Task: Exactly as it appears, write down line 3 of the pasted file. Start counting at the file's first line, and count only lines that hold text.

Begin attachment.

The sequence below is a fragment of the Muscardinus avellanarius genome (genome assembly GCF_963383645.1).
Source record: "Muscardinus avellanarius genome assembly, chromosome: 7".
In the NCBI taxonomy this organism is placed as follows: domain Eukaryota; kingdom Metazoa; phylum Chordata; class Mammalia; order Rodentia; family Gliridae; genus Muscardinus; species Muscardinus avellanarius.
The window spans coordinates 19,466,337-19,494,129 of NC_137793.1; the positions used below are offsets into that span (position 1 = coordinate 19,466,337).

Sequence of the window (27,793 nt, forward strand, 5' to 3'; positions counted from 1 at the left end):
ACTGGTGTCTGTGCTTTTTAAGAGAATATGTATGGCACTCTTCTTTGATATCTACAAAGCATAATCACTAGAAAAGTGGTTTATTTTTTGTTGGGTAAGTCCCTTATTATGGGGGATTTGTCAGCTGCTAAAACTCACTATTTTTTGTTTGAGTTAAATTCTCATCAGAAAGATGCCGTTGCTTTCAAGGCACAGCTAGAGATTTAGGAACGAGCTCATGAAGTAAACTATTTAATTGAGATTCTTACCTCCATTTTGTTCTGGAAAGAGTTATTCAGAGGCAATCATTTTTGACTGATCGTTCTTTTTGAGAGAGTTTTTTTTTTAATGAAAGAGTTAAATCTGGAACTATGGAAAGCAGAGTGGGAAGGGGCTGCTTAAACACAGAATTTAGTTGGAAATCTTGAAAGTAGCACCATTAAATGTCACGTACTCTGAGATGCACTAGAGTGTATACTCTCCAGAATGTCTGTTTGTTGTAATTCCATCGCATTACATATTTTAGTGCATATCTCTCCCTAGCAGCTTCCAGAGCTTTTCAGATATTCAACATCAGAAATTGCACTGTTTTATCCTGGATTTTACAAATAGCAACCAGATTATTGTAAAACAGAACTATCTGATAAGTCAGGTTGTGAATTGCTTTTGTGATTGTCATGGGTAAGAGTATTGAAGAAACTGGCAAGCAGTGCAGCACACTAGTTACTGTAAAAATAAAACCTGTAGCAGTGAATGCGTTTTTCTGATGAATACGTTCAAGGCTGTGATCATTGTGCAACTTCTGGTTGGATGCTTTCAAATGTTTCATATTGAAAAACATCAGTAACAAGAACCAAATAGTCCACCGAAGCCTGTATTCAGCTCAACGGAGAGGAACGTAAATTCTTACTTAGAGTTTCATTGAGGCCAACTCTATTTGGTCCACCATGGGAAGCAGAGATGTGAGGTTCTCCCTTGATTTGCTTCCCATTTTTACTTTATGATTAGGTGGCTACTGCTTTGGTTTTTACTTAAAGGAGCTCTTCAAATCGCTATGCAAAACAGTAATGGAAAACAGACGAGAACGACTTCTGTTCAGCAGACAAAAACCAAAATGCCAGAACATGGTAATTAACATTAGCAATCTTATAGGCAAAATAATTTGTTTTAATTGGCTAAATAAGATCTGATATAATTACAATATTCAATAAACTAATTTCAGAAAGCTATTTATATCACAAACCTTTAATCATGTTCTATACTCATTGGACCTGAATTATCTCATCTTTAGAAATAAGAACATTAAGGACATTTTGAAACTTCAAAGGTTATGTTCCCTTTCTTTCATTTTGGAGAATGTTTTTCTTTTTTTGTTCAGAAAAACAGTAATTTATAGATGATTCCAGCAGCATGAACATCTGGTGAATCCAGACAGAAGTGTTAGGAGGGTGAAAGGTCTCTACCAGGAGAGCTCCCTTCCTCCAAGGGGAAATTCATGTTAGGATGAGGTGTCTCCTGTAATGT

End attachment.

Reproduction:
In the NCBI taxonomy this organism is placed as follows: domain Eukaryota; kingdom Metazoa; phylum Chordata; class Mammalia; order Rodentia; family Gliridae; genus Muscardinus; species Muscardinus avellanarius.